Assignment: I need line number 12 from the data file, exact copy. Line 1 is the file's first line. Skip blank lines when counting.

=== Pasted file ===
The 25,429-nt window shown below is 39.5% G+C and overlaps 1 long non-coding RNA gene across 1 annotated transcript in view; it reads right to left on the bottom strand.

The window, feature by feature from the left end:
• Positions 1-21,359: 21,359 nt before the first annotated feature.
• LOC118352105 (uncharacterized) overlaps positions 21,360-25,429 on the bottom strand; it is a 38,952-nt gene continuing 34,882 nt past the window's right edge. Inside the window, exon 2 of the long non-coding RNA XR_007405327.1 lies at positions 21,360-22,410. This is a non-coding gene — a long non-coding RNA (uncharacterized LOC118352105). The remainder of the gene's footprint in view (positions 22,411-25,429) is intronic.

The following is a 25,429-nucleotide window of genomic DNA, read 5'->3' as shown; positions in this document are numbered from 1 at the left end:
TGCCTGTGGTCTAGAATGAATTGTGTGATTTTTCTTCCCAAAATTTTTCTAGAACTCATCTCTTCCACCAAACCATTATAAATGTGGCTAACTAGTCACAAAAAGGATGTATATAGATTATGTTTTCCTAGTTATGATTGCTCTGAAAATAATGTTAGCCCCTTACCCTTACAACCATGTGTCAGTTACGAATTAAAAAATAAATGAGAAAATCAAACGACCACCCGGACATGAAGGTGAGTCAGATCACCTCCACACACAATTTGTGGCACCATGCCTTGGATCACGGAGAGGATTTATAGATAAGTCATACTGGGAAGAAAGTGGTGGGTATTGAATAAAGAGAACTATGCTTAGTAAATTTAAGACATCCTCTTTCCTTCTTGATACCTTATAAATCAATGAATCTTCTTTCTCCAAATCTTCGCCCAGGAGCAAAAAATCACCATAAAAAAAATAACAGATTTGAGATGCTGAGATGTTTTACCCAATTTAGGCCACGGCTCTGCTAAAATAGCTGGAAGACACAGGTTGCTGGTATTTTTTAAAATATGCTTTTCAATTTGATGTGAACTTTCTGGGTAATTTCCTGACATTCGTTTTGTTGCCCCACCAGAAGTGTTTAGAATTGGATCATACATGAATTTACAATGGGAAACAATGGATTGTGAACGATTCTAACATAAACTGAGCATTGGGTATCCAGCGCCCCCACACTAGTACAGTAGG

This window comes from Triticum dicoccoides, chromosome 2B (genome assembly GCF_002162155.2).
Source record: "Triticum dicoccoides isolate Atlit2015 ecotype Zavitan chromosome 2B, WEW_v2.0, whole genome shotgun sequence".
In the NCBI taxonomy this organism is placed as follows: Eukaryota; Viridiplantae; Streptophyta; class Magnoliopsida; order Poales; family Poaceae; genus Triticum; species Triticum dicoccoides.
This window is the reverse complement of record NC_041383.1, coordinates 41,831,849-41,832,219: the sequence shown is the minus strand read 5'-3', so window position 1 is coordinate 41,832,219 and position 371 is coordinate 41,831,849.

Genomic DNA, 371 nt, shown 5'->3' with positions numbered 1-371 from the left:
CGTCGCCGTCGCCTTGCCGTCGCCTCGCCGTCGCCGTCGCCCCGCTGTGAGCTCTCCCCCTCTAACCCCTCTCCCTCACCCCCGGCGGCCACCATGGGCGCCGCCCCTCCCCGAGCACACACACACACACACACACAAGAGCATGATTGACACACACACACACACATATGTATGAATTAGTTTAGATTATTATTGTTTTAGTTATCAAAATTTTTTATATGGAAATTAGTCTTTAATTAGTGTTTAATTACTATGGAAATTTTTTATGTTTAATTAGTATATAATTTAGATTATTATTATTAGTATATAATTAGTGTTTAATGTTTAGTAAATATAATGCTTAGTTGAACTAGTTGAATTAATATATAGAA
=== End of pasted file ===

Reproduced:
CGTCGCCGTCGCCTTGCCGTCGCCTCGCCGTCGCCGTCGCCCCGCTGTGAGCTCTCCCCCTCTAACCCCTCTCCCTCACCCCCGGCGGCCACCATGGGCGCCGCCCCTCCCCGAGCACACACACACACACACACACAAGAGCATGATTGACACACACACACACACATATGTATGAATTAGTTTAGATTATTATTGTTTTAGTTATCAAAATTTTTTATATGGAAATTAGTCTTTAATTAGTGTTTAATTACTATGGAAATTTTTTATGTTTAATTAGTATATAATTTAGATTATTATTATTAGTATATAATTAGTGTTTAATGTTTAGTAAATATAATGCTTAGTTGAACTAGTTGAATTAATATATAGAA